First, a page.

What insight can babies in scientific experiments provide philosophy? If we really are born with blank slates, how does that explain why many babies will choose to look and gesture at the side by side photo of the model instead of the photo of the grandma? I really think philosophy will answer this alone instead of neuroscience.

I don't have a clear fix on the question, but insofar as I do, I don't see how philosophy alone could answer it. You seem to be saying that there's a real-world, repeatable phenomenon: babies in certain situations behave this way rather than that. That may be true—is true, far as I know. But if it's true, there's nothing a priori about it; the opposite behavior is perfectly conceivable and might have been true for all we could have said in advance. I don't see how philosophical analysis could tell us why things turned out one way rather than another. At least as I and many of my colleagues understand philosophy, it doesn't have any special access to contingent facts. A philosopher might come up with a hypothesis, but insofar as the hypothesis is about an empirical matter, it will call for the usual sort of empirical investigation that empirical claims call for.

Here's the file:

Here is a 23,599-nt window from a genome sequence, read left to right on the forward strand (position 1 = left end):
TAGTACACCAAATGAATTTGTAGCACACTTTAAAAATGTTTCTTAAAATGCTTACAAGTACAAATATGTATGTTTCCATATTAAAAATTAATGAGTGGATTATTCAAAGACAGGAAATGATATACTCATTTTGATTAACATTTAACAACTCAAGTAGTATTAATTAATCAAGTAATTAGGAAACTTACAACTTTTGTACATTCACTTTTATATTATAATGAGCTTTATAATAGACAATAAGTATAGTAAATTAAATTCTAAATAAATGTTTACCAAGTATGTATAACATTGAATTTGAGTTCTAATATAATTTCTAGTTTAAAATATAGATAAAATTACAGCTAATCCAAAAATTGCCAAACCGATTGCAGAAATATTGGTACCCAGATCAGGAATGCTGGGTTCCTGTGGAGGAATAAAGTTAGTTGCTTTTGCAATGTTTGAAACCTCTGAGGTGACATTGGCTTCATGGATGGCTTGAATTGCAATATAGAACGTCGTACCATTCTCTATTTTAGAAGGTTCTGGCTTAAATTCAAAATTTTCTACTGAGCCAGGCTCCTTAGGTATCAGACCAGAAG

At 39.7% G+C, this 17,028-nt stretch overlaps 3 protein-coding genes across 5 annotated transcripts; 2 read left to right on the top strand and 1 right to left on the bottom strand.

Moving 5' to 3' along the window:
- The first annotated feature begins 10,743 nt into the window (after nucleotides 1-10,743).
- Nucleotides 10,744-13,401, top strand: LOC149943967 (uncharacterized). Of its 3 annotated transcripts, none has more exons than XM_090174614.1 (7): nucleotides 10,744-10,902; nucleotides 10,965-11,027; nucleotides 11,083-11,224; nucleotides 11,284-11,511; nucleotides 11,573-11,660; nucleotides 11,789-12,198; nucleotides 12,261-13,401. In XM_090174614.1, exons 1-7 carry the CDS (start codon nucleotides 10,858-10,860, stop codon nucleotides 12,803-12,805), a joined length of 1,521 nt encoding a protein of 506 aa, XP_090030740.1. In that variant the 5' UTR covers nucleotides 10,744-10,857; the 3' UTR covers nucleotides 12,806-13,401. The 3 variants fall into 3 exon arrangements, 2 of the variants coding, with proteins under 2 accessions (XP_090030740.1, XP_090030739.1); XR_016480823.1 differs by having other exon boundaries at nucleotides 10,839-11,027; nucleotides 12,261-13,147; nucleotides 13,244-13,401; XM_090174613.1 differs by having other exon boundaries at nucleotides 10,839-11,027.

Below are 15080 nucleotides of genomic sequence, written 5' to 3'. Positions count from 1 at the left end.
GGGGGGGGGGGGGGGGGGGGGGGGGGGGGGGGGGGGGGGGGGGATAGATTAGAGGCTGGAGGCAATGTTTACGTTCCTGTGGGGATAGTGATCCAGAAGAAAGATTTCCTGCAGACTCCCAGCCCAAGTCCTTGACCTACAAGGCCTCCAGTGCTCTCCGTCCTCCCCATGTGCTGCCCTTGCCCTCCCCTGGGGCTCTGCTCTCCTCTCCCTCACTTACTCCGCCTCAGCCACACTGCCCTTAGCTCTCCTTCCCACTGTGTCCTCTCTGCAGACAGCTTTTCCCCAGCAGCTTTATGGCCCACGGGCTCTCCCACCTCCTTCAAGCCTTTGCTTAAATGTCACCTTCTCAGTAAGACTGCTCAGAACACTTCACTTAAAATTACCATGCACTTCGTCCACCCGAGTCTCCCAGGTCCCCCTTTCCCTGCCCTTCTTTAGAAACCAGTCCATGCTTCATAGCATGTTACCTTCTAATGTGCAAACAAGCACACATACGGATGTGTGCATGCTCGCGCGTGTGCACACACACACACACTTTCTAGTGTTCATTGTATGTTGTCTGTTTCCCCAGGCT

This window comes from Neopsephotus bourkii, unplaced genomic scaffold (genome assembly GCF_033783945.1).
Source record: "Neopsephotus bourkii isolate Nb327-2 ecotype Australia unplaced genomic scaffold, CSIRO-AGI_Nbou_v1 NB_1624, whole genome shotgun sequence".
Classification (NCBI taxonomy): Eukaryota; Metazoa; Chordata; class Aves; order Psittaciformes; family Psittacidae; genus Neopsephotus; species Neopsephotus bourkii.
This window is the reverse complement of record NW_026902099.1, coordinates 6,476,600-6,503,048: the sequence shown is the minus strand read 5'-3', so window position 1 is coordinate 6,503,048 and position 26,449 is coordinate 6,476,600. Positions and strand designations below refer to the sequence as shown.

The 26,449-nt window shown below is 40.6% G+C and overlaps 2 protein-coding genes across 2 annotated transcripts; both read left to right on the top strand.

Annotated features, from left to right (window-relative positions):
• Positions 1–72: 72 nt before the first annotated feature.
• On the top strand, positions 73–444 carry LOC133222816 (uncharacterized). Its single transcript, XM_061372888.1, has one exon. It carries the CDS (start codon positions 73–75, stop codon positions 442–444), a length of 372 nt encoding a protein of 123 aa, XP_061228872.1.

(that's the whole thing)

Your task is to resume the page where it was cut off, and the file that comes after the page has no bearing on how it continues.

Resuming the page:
As for blank slates, philosophy can't tell us by itself whether we're born with blank slates as minds, but as a matter of fact, there seems to be reason to think we aren't. The mind seems to come pre-wired in certain ways. Understanding what that amounts to calls for doing some science, whether it be cognitive science or neuroscience or whatever. Philosophers may have contributions to make to clarifying relevant notions and questions, sorting out methodological issues and the like, but what they can't do is sit in their studies and settle the answers by themselves.

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